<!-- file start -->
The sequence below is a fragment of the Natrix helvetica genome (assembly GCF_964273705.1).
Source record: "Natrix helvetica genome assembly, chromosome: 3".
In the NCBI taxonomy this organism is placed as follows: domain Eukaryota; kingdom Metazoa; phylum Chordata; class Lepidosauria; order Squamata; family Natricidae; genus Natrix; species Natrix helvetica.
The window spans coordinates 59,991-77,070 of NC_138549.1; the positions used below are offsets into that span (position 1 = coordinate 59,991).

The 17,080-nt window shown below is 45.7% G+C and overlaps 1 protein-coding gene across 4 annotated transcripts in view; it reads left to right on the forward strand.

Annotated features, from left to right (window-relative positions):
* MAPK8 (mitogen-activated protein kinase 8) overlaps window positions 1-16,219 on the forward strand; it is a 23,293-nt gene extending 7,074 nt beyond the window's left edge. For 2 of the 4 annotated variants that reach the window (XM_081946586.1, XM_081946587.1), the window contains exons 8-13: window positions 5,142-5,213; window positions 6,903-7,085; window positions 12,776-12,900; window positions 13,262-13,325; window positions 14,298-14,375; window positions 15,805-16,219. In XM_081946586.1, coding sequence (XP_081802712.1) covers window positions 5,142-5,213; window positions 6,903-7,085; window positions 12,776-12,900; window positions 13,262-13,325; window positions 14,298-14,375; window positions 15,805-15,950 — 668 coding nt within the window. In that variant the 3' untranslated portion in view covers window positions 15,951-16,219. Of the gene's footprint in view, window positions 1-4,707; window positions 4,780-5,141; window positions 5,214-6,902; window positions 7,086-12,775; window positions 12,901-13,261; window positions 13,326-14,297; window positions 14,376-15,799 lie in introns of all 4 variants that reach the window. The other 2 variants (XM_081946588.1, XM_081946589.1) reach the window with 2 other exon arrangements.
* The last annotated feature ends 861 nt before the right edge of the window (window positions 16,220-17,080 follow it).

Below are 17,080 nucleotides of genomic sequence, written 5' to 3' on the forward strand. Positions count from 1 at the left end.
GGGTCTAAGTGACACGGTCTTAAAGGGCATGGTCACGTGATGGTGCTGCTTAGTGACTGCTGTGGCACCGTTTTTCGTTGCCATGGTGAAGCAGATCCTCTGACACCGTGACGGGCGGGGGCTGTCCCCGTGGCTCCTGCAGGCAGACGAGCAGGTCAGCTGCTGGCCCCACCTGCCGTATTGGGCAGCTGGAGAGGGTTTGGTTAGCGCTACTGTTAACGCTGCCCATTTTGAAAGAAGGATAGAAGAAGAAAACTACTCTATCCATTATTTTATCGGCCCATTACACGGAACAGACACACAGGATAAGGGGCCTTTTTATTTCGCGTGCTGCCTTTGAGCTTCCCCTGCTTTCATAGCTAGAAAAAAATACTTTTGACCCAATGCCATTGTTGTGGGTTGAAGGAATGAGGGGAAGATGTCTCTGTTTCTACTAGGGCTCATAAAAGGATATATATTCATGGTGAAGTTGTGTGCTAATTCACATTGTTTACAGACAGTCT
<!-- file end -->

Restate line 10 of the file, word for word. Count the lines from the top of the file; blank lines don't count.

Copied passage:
GGGTCTAAGTGACACGGTCTTAAAGGGCATGGTCACGTGATGGTGCTGCTTAGTGACTGCTGTGGCACCGTTTTTCGTTGCCATGGTGAAGCAGATCCTCTGACACCGTGACGGGCGGGGGCTGTCCCCGTGGCTCCTGCAGGCAGACGAGCAGGTCAGCTGCTGGCCCCACCTGCCGTATTGGGCAGCTGGAGAGGGTTTGGTTAGCGCTACTGTTAACGCTGCCCATTTTGAAAGAAGGATAGAAGAAGAAAACTACTCTATCCATTATTTTATCGGCCCATTACACGGAACAGACACACAGGATAAGGGGCCTTTTTATTTCGCGTGCTGCCTTTGAGCTTCCCCTGCTTTCATAGCTAGAAAAAAATACTTTTGACCCAATGCCATTGTTGTGGGTTGAAGGAATGAGGGGAAGATGTCTCTGTTTCTACTAGGGCTCATAAAAGGATATATATTCATGGTGAAGTTGTGTGCTAATTCACATTGTTTACAGACAGTCT